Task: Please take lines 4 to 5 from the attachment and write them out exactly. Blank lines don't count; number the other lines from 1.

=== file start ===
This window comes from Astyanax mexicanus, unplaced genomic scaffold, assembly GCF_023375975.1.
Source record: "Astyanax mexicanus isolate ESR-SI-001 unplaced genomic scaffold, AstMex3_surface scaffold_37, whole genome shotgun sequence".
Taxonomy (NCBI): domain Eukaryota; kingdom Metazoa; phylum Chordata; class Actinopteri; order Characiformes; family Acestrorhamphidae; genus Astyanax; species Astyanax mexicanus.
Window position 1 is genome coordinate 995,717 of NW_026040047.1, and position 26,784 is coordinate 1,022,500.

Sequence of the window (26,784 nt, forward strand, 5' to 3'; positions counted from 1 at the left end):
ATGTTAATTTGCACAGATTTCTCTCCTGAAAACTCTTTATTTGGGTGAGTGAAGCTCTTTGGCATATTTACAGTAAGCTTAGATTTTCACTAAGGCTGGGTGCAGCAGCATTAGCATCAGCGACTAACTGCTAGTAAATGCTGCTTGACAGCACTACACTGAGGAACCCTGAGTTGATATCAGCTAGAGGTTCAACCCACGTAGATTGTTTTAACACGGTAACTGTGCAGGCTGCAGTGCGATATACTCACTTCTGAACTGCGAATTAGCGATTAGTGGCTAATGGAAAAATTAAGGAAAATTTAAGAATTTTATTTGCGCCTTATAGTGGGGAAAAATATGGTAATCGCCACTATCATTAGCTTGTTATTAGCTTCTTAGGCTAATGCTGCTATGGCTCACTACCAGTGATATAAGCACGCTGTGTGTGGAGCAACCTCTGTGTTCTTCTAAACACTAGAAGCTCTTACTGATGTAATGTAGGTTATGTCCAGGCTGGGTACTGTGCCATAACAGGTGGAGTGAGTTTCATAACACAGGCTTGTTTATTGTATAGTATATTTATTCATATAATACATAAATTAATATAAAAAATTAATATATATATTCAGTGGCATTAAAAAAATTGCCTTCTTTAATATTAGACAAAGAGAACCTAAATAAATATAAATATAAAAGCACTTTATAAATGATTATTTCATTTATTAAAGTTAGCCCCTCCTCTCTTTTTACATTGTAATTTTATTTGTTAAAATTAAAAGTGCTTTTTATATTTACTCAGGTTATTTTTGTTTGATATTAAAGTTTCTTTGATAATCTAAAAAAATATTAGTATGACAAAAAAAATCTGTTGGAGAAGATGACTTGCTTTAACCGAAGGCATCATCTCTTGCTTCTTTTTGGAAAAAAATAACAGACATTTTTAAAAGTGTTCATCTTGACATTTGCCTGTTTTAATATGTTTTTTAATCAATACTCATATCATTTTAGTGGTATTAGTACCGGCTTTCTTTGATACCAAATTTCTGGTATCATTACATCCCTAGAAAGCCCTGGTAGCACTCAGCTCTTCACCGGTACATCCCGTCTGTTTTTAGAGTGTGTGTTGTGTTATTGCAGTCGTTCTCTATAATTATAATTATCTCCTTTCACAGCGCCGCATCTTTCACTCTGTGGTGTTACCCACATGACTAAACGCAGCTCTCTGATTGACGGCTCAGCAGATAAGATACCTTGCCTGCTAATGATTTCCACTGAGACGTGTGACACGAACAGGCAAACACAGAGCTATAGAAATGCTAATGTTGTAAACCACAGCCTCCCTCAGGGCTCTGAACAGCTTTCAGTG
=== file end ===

Window position 1 is genome coordinate 995,717 of NW_026040047.1, and position 26,784 is coordinate 1,022,500.

Sequence of the window (26,784 nt, forward strand, 5' to 3'; positions counted from 1 at the left end):